Austin, Harry P.; Allen, Mark D.; Donohoe, Bryon S.; Rorrer,
Nicholas A.; Kearns, Fiona L.; Silveira, Rodrigo L.; Pollard,
Benjamin C.; Dominick, Graham; Duman, Ramona (2018-04-17).
"Characterization and engineering of a plastic-degrading aromatic
polyesterase". Proceedings of the National Academy of Sciences.
doi:10.1073/pnas.1718804115. ISSN 0027-8424. PMID 29666242.
Carrington, Damian (16 April 2018). "Scientists accidentally
create mutant enzyme that eats plastic bottles". the Guardian.
Editorial, Reuters. "Plastic-eating enzyme holds promise in
fighting pollution - scientists". reuters.com.
"Scientists accidentally discovered a mutant enzyme that could
help the world eliminate plastic waste".
Ideonella sakaiensis sp. nov., isolated
from a microbial consortium that degrades poly(ethylene
Somboon Tanasupawat, et al
[ PDF ]
Novel, esterase, fungus capable of producing the same and
method for producing the same
Inventor(s): SHINOHARA MAKOTO, et al.
The present invention provides a novel esterase derived from
Ideonella sp. 0-0013 strain (FERM BP-08660) having the following
properties: (1) function, substrate specificity: hydrolyzes methyl
3-hydroxypalmitate to generate 3-hydroxypalmitic acid and
methanol; (2) optimal temperature for functioning: 37 DEG C.; (3)
optimal pH and stable pH range: pH 7 or more to pH 10 or less; (4)
temperature stability: 97% of the enzyme is stable at 43 DEG C.;
(5) inhibition, activation, and stabilization: activated by sodium
ion and potassium ion, and inhibited by strontium ion, iron ion
(divalent), and methyl palmitate; (6) molecular weight: about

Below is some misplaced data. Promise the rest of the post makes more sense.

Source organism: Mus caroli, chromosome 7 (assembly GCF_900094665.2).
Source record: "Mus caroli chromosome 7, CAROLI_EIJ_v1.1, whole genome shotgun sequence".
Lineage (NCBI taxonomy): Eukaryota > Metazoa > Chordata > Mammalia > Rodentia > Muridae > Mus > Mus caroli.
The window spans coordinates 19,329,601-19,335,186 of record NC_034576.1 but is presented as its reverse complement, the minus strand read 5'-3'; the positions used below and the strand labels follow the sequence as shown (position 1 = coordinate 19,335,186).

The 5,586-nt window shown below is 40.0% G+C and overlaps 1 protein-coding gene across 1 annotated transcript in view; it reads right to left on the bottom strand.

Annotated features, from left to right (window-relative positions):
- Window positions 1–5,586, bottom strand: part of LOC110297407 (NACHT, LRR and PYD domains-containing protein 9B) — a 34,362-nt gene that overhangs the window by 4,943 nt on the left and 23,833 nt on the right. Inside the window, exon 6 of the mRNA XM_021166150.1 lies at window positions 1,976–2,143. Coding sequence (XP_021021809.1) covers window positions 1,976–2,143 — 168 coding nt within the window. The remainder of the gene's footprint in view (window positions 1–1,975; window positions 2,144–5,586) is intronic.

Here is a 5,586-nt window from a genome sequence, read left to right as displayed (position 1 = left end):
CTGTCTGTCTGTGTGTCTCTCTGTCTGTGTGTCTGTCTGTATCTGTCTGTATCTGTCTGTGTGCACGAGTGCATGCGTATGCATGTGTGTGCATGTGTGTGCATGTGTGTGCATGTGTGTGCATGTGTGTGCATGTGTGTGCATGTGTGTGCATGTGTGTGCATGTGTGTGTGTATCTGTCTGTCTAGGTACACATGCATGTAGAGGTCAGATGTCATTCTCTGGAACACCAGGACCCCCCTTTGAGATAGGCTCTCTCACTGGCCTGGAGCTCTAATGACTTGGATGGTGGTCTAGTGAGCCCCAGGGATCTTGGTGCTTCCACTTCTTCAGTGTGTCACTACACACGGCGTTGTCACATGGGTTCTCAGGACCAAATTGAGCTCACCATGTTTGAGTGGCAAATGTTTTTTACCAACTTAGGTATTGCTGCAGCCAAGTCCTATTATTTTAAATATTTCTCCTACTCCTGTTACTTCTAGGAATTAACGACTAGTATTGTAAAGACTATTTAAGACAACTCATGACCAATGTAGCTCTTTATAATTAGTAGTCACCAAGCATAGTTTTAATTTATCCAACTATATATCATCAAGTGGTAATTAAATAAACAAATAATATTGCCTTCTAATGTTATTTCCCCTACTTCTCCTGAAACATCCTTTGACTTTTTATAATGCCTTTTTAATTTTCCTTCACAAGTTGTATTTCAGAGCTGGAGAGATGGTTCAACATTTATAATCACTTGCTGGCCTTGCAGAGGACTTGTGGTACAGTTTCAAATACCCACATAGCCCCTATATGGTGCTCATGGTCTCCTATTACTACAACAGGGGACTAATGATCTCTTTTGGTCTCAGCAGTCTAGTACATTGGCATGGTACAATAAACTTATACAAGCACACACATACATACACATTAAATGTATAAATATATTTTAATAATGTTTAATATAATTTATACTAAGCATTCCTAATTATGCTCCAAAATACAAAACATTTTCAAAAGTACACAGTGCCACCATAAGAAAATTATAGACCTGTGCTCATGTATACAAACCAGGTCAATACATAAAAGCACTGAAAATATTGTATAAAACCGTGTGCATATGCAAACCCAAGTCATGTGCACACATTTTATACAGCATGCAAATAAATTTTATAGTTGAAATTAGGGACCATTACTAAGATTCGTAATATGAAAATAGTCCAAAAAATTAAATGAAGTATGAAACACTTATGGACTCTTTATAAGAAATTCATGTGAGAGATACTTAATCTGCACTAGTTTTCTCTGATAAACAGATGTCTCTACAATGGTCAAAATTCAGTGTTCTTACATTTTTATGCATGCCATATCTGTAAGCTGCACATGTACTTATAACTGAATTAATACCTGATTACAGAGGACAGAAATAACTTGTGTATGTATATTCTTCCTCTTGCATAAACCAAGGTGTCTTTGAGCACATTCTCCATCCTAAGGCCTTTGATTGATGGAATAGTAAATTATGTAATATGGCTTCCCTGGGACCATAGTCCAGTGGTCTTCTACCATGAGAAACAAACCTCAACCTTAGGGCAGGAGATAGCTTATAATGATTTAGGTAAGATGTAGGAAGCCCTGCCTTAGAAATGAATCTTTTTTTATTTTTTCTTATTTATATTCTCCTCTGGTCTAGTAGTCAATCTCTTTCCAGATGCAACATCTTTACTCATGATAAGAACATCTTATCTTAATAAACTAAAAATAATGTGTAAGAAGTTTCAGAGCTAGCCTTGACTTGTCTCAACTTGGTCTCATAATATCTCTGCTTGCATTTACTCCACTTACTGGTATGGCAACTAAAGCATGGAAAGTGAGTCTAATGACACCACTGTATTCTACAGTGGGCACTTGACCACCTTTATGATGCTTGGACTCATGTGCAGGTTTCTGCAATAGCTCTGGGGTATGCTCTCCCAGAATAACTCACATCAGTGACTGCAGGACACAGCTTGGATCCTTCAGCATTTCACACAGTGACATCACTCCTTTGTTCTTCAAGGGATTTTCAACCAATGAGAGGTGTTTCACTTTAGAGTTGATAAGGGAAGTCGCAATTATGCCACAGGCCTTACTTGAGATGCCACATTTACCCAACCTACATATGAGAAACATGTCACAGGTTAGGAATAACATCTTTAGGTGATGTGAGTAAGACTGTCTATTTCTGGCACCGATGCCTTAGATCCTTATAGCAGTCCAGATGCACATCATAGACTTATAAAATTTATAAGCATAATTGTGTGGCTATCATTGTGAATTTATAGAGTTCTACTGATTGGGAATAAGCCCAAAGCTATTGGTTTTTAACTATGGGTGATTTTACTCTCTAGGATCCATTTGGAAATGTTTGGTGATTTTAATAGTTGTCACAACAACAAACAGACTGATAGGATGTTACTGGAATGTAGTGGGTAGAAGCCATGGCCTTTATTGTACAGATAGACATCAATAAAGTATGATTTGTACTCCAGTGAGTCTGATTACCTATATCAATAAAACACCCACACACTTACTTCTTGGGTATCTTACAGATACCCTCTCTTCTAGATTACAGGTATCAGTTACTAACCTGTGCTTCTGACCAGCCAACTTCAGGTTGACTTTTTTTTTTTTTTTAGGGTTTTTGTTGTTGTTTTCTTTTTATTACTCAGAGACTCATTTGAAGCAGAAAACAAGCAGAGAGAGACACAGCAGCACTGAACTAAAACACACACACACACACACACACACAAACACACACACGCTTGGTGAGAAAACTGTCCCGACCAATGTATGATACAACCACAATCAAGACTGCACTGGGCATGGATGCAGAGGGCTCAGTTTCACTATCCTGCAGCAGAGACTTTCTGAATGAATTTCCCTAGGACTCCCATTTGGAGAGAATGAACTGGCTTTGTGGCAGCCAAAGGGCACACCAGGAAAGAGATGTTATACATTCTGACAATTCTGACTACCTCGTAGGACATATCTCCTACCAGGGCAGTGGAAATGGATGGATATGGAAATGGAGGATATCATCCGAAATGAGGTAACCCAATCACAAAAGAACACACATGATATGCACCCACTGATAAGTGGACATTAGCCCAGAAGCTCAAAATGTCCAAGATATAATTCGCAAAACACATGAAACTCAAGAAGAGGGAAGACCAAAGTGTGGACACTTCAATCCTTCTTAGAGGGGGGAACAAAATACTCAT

46,500 Da (by SDS-PAGE), about 41,000 Da (by a gel filtration
method); and (7) isoelectric point: pI 4 (by polyacrylamide gel
isoelectric focusing method); a microorganism producing the
enzyme; and a method of producing the enzyme.
Structural insight into molecular mechanism
of PET degradation
KAIST team newly suggests a molecular
mechanism showing superior degradability of PET
A KAIST metabolic engineering research team has newly suggested a
molecular mechanism showing superior degradability of poly
ethylene terephthalate (PET).
This is the first report to simultaneously determine the 3D
crystal structure of Ideonella sakaiensis PETase and develop the
new variant with enhanced PET degradation.
Recently, diverse research projects are working to address the
non-degradability of materials. A poly ethylene terephthalate
(PET)-degrading bacterium called Ideonella sakaiensis was recently
identified for the possible degradation and recycling of PET by
Japanese team in Science journal (Yoshida et al., 2016). However,
the detailed molecular mechanism of PET degradation has not been
The team under Distinguished Professor Sang Yup Lee of the
Department of Chemical and Biomolecular Engineering and the team
under Professor Kyung-Jin Kim of the Department of Biotechnology
at Kyungpook National University conducted this research. The
findings were published in Nature Communications on January 26.
This research predicts a special molecular mechanism based on the
docking simulation between PETase and a PET alternative mimic
substrate. Furthermore, they succeeded in constructing the variant
for IsPETase with enhanced PET-degrading activity using
structural-based protein engineering.
It is expected that the new approaches taken in this research can
be background for further study of other enzymes capable of
degrading not only PET but other plastics as well.
PET is very important source in our daily lives. However, PET
after use causes tremendous contamination issues to our
environment due to its non-biodegradability, which has been a